Food security through translational biology between wheat and rice

Valluru, Ravi, Reynolds, Matthew P. and Lafarge, Tanguy (2015) Food security through translational biology between wheat and rice. Food and Energy Security, 4 (3). pp. 203-218. ISSN 2048-3694

Full content URL: https://doi.org/10.1002/fes3.71

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Food security through translational biology between wheat and rice
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Abstract

Wheat and rice are the most important food crops in agriculture providing around 50% of all calories consumed in the human diet. While both are C3 species, the evolution and domestication of wheat and rice occurred in very different environments, resulting in diverse anatomical and metabolic adaptation. This review focuses on the current understanding of their adaptation in an agronomic context. The similarities and differences between wheat and rice are discussed, focusing on traits related to phenology, photosynthesis, assimilate partitioning, and lodging resistance, these being the main abiotic drivers of yield expression in most agro‐ecosystems. Currently, there are significant knowledge gaps in the major biological processes that account not only for differential adaption among cultivars within each species, but even between the two species. By addressing what is known as well as where gaps exist in a comparative context, this review aims to highlight translational research approaches that could provide insights into the genetic improvement of both crops.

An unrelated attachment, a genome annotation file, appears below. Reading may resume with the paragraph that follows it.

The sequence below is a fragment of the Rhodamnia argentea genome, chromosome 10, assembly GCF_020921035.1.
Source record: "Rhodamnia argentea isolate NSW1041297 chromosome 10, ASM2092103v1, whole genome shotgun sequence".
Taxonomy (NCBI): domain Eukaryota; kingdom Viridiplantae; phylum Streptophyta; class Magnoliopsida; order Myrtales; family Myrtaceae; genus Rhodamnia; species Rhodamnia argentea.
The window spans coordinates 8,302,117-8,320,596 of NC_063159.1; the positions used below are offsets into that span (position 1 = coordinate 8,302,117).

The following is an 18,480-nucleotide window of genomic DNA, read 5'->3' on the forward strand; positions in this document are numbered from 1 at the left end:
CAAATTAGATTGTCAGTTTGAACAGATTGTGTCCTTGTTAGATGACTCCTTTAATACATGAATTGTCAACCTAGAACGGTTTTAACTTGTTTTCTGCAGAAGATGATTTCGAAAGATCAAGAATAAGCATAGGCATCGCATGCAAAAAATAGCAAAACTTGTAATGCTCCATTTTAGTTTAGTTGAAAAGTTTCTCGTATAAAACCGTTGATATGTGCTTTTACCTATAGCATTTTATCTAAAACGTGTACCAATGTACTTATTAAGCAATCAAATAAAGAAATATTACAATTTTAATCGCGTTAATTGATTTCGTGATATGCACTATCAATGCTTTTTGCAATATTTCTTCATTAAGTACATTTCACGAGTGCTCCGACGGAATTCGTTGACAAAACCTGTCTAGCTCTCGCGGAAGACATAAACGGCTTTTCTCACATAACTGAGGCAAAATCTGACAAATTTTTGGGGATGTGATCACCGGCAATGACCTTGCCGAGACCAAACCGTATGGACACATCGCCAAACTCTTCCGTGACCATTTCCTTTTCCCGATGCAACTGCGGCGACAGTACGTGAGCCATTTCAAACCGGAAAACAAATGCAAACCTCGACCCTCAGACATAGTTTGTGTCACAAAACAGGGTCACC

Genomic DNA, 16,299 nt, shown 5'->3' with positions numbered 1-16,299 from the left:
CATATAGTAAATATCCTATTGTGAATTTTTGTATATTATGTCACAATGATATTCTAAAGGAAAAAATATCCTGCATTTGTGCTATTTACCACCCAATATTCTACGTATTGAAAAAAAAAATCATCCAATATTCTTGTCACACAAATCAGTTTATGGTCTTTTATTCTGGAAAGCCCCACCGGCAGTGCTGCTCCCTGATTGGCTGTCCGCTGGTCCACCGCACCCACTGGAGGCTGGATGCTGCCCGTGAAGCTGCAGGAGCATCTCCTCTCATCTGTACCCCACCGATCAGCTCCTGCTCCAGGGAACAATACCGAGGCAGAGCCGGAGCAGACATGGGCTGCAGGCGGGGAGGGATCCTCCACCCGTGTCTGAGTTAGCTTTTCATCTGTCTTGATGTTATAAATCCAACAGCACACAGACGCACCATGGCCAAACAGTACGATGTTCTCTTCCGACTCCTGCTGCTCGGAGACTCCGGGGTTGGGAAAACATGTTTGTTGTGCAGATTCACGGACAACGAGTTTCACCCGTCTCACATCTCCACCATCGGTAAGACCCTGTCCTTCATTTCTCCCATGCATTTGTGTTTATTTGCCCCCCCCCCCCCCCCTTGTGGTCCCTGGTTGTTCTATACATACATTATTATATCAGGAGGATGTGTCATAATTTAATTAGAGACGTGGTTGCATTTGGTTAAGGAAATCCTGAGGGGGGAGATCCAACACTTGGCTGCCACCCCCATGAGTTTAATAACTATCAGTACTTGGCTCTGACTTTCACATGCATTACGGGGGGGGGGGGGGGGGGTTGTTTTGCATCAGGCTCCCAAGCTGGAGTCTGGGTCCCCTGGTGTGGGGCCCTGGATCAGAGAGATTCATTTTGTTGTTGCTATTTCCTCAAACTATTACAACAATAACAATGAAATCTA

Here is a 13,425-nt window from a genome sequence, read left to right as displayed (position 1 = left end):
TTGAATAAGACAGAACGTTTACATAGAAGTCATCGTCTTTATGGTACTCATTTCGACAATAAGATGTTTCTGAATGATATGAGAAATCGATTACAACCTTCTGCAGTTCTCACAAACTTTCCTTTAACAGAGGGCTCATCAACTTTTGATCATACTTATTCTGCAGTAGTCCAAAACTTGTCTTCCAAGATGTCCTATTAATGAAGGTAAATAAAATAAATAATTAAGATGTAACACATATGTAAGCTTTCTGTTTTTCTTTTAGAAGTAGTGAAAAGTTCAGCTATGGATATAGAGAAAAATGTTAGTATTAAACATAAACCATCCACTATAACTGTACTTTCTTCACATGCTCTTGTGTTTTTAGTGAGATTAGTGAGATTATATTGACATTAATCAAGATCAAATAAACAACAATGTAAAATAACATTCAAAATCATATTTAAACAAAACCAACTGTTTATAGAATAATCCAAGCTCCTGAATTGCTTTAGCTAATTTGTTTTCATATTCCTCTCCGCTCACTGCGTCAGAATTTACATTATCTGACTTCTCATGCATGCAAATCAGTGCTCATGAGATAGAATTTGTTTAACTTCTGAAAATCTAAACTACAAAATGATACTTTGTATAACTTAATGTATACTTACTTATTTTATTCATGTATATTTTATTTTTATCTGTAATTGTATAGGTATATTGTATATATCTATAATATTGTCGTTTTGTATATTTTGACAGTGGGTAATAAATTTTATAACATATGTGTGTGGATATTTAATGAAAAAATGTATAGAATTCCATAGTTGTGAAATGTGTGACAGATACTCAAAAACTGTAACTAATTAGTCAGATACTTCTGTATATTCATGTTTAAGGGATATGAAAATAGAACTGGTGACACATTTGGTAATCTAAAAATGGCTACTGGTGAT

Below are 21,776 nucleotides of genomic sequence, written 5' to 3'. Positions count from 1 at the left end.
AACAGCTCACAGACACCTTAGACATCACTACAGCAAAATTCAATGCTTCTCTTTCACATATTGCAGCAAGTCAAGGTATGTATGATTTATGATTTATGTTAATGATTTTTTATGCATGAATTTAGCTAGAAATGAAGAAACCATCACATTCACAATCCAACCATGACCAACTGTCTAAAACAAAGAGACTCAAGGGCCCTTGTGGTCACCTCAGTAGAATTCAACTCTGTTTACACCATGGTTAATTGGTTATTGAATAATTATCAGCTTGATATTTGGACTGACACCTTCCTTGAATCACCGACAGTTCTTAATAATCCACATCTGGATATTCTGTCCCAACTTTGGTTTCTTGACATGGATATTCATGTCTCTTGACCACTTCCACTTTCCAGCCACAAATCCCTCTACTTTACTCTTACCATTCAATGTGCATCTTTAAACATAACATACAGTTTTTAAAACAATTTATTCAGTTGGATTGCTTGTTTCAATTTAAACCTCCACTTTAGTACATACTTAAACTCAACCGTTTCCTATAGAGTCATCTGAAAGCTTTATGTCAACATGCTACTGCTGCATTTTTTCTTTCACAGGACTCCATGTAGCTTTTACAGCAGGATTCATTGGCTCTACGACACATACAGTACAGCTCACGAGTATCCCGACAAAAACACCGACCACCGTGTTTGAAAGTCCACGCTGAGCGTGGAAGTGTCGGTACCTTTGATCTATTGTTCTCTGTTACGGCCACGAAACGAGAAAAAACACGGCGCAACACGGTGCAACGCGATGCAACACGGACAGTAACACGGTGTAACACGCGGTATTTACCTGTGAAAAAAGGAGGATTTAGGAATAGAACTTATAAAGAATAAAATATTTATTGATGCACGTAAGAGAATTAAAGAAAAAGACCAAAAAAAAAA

Keywords:wheat, rice, food security, translational biology
Subjects:D Veterinary Sciences, Agriculture and related subjects > D400 Agriculture
Divisions:College of Science > Lincoln Institute for Agri-Food Technology
ID Code:42750
Deposited On:27 Oct 2020 12:01

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